Year Zero: A History of 1945
By Ian Buruma
Atlantic, 384pp, £25
But recently historians have shown us a far more morally complicated picture. This ranges from thousands of previously ignored rapes by American soldiers in France to the huge and perhaps militarily needless German civilian death toll from Allied bombings to the callous postwar deportation to the Soviet Union of protesting Soviet POWs, even though the soldiers forcing them into boxcars knew they were likely to be killed or sent to the gulag.
Ian Buruma’s lively new history examines the various ways in which the aftermath of the Good War turned out badly for many people, and splendidly for some who didn’t deserve it. It is enriched by his knowledge of six languages, and a sense of personal connection to the era (his Dutch father was a forced labourer in Berlin).
His survey ranges over a wide expanse of ground, from the sexual behaviour of the liberators to Allied soldiers unintentionally killing thousands of freed concentration camp inmates by feeding them more than their shrivelled intestines could handle, to the Allies’ blindness to how much of their supplies found its way into the hands of Italian, French and Japanese gangsters.
As well as all this, he points out, the Allies spent much of the latter half of 1945 reviving colonialism. After Algerian Arabs began an uprising on V-E Day, some of the troops the French governor general called in to suppress them included an infantry regiment that had just taken part in the final assault on Germany. In two months of fighting as many as 30,000 Algerians may have been killed.
On the other side of the world, inhabitants of the Dutch East Indies demanded freedom just after the Japanese surrender. But the Dutch government answered with troops, and fighting lasting for four whole years. In 1945 British troops were crucial to restoring the colonial order in Vietnam, with help from French Foreign Legion detachments. These included many German volunteers, recruited from PoW camps, who had recently been fighting the Allies in Europe or North Africa.
Meanwhile, the victorious Allies were uprooting 10 million ethnic Germans from parts of Eastern Europe where they had lived for generations, and forcing them to move to a shrunken Germany, with perhaps a half-million or more dying in the process from hunger, exposure or attacks by vengeful neighbours.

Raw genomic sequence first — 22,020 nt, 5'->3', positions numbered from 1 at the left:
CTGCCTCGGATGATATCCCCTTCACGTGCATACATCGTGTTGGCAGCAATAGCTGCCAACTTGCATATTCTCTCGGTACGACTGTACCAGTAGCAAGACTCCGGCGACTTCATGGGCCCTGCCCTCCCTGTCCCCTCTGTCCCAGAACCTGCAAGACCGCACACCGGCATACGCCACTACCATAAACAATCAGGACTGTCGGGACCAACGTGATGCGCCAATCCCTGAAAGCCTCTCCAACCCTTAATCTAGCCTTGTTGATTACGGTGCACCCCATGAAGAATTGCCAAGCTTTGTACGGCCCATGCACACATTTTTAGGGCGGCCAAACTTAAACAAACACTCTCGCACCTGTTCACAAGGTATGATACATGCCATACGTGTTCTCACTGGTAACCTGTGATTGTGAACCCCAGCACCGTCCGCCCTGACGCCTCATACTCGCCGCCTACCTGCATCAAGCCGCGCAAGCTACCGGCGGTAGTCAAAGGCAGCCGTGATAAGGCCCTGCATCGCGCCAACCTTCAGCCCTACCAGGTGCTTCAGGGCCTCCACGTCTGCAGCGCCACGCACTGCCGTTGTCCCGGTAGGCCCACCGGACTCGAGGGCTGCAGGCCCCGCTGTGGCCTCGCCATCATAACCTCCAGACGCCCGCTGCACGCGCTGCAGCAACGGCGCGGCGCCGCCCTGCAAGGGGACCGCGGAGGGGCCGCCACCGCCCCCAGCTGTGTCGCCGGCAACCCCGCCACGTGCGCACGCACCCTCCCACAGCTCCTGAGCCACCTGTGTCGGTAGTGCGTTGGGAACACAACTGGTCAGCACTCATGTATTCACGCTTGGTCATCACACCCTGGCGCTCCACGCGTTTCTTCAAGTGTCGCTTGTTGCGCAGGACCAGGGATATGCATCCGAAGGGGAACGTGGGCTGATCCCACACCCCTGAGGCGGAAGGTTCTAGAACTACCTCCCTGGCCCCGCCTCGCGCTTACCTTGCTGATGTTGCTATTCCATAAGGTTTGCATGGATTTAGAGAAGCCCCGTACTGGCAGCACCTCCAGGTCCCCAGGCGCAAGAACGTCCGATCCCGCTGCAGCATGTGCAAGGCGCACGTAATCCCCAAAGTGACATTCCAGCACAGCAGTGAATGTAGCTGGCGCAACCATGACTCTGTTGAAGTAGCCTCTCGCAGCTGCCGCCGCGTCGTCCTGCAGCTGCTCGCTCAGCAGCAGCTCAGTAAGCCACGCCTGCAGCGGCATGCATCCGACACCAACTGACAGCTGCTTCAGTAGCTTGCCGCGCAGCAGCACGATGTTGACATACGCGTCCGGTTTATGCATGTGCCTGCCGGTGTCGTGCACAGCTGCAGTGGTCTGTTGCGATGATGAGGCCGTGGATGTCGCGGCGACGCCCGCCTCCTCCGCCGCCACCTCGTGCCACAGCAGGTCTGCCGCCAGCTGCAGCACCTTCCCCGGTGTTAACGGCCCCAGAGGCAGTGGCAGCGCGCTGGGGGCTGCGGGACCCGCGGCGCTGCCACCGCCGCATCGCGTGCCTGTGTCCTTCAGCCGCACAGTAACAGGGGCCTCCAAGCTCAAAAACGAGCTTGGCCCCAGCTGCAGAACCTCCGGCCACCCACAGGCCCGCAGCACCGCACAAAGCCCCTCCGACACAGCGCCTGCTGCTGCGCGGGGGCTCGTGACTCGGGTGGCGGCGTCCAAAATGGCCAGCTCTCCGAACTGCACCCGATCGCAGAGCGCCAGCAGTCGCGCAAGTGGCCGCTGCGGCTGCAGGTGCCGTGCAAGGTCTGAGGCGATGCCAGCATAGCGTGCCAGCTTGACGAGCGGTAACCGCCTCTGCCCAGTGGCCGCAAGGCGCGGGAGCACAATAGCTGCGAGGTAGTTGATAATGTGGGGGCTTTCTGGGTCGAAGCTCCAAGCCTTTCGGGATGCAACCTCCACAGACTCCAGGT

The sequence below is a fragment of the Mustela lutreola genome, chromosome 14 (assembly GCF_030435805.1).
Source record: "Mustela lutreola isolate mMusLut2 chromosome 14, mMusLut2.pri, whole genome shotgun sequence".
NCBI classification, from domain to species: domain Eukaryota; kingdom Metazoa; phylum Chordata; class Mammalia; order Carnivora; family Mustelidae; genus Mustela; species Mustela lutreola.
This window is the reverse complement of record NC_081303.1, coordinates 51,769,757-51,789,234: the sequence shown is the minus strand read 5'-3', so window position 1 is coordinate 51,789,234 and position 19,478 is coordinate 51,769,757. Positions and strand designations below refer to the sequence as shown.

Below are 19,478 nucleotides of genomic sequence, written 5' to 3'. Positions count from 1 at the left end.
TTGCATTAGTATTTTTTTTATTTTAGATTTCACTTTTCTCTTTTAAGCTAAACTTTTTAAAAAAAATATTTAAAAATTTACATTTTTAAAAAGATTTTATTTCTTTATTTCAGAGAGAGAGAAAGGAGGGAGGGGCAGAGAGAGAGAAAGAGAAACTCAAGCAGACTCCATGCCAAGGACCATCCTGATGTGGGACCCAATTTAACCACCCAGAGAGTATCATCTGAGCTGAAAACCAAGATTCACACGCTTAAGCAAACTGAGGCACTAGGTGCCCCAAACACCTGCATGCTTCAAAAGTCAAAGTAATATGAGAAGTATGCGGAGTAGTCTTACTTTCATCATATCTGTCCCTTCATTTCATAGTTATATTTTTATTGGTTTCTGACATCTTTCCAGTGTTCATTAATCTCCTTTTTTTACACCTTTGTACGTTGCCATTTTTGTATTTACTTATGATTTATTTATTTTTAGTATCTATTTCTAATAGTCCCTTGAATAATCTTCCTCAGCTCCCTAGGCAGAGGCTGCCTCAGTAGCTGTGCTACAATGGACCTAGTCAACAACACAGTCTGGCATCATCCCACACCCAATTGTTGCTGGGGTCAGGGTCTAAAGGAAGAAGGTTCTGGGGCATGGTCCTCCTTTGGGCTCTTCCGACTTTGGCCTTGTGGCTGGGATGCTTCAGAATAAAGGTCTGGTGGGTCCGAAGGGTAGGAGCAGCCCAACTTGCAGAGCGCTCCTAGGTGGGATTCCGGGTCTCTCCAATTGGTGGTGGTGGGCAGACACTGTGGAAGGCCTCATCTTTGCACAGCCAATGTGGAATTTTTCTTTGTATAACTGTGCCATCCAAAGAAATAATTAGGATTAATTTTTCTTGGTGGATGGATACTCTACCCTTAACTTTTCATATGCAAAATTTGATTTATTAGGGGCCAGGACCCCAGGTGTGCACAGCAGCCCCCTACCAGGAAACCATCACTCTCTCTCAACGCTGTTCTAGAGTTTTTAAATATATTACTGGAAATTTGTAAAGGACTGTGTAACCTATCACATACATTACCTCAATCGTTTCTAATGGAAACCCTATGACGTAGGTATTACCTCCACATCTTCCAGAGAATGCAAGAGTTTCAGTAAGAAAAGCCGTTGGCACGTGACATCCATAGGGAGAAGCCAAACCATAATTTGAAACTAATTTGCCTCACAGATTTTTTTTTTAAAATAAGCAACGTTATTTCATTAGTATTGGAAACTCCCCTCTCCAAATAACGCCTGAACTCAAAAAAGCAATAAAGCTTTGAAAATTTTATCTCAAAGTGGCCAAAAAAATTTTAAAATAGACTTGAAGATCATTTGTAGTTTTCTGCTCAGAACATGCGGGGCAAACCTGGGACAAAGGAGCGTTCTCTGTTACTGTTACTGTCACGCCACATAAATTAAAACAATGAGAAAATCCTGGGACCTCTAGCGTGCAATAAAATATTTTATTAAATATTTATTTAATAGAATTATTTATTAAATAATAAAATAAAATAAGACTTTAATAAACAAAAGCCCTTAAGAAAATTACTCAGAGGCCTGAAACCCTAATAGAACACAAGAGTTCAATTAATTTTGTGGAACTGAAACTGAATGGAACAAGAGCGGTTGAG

Another part of the heroic narrative he undermines has to do with the resistance, which played only a small part in defeating Hitler but which the Allies “deliberately romanticised”. Many Europeans assigned themselves roles in the underground in retrospect. In Berlin, a diarist looking at banners and posters noted that “‘Antifascist’ groups are shooting up like mushrooms” – a week after Germany had surrendered.
Finally, what about Nuremberg? True, the Allies did put top Nazis on trial, but the situation was far less clear-cut in Japan, where Americans had little idea who was really to blame and almost none spoke the language. Some war criminals got off with a wrist slap or scot-free. Shiro Ishii, who headed the notorious Unit 731 germ warfare experiments on Chinese and American PoWs, avoided all punishment; his successor at the unit became head of Japan’s first commercial blood bank. Nobusuke Kishi played a major role in the conquest of Manchuria, exploiting large numbers of Chinese forced labourers, then ran his country’s war economy as the Japanese counterpart to Albert Speer. He was held in prison after the war but never put on trial. In 1957, he became prime minister of Japan.
Yet as Buruma points out, the heroic narrative of the Second World War was not entirely false. At least the Allies (apart from the Soviets) did not repeat the mistakes of Versailles and spend years exacting repara tions. And it is surely an extraordinary achievement that today you can walk or drive or swim across boundaries among countries that had fought one another many times over the centuries, and not find a fence or border guard in sight.